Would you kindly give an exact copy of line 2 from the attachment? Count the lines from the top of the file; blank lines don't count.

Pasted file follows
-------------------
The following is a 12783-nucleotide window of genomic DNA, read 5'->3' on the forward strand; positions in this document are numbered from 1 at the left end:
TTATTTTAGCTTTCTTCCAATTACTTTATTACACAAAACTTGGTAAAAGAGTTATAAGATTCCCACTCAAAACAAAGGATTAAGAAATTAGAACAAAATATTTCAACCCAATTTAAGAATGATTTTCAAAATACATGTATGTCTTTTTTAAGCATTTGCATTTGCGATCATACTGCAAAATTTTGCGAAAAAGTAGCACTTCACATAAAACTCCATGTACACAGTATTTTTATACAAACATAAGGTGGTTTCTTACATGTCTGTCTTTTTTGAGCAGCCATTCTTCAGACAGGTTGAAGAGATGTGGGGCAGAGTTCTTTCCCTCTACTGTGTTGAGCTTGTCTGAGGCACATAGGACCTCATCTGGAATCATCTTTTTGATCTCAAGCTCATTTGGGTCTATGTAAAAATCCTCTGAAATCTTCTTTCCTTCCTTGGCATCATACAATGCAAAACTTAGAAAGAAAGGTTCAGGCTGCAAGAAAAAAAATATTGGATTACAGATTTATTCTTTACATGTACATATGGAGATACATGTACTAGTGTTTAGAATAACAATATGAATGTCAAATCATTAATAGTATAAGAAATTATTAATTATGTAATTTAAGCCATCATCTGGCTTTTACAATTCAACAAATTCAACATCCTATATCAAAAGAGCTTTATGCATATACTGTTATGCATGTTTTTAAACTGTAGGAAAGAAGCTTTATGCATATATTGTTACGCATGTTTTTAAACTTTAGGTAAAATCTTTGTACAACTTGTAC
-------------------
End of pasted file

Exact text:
TTATTTTAGCTTTCTTCCAATTACTTTATTACACAAAACTTGGTAAAAGAGTTATAAGATTCCCACTCAAAACAAAGGATTAAGAAATTAGAACAAAATATTTCAACCCAATTTAAGAATGATTTTCAAAATACATGTATGTCTTTTTTAAGCATTTGCATTTGCGATCATACTGCAAAATTTTGCGAAAAAGTAGCACTTCACATAAAACTCCATGTACACAGTATTTTTATACAAACATAAGGTGGTTTCTTACATGTCTGTCTTTTTTGAGCAGCCATTCTTCAGACAGGTTGAAGAGATGTGGGGCAGAGTTCTTTCCCTCTACTGTGTTGAGCTTGTCTGAGGCACATAGGACCTCATCTGGAATCATCTTTTTGATCTCAAGCTCATTTGGGTCTATGTAAAAATCCTCTGAAATCTTCTTTCCTTCCTTGGCATCATACAATGCAAAACTTAGAAAGAAAGGTTCAGGCTGCAAGAAAAAAAATATTGGATTACAGATTTATTCTTTACATGTACATATGGAGATACATGTACTAGTGTTTAGAATAACAATATGAATGTCAAATCATTAATAGTATAAGAAATTATTAATTATGTAATTTAAGCCATCATCTGGCTTTTACAATTCAACAAATTCAACATCCTATATCAAAAGAGCTTTATGCATATACTGTTATGCATGTTTTTAAACTGTAGGAAAGAAGCTTTATGCATATATTGTTACGCATGTTTTTAAACTTTAGGTAAAATCTTTGTACAACTTGTAC